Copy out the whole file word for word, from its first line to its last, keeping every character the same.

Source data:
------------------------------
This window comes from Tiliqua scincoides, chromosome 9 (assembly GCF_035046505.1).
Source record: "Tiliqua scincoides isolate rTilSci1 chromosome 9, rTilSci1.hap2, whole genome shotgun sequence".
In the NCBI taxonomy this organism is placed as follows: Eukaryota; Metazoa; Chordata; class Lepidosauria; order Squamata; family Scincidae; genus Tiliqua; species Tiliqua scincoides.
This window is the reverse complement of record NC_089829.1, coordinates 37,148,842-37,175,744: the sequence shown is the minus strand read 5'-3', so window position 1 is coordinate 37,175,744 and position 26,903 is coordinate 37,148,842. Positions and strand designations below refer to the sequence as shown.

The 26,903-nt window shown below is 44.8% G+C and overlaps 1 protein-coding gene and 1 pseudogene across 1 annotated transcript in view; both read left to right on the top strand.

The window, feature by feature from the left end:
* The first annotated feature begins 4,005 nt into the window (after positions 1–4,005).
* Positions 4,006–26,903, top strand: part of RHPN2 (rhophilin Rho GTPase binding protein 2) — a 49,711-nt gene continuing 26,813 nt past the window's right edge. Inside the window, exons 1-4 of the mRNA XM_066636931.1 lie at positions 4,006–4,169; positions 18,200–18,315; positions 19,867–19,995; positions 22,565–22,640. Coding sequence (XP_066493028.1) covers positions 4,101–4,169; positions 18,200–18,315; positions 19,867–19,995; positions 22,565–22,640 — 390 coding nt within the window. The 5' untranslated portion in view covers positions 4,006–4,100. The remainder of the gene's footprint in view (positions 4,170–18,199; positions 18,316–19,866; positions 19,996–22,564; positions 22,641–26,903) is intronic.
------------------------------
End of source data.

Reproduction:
This window comes from Tiliqua scincoides, chromosome 9 (assembly GCF_035046505.1).
Source record: "Tiliqua scincoides isolate rTilSci1 chromosome 9, rTilSci1.hap2, whole genome shotgun sequence".
In the NCBI taxonomy this organism is placed as follows: Eukaryota; Metazoa; Chordata; class Lepidosauria; order Squamata; family Scincidae; genus Tiliqua; species Tiliqua scincoides.
This window is the reverse complement of record NC_089829.1, coordinates 37,148,842-37,175,744: the sequence shown is the minus strand read 5'-3', so window position 1 is coordinate 37,175,744 and position 26,903 is coordinate 37,148,842. Positions and strand designations below refer to the sequence as shown.

The 26,903-nt window shown below is 44.8% G+C and overlaps 1 protein-coding gene and 1 pseudogene across 1 annotated transcript in view; both read left to right on the top strand.

The window, feature by feature from the left end:
* The first annotated feature begins 4,005 nt into the window (after positions 1–4,005).
* Positions 4,006–26,903, top strand: part of RHPN2 (rhophilin Rho GTPase binding protein 2) — a 49,711-nt gene continuing 26,813 nt past the window's right edge. Inside the window, exons 1-4 of the mRNA XM_066636931.1 lie at positions 4,006–4,169; positions 18,200–18,315; positions 19,867–19,995; positions 22,565–22,640. Coding sequence (XP_066493028.1) covers positions 4,101–4,169; positions 18,200–18,315; positions 19,867–19,995; positions 22,565–22,640 — 390 coding nt within the window. The 5' untranslated portion in view covers positions 4,006–4,100. The remainder of the gene's footprint in view (positions 4,170–18,199; positions 18,316–19,866; positions 19,996–22,564; positions 22,641–26,903) is intronic.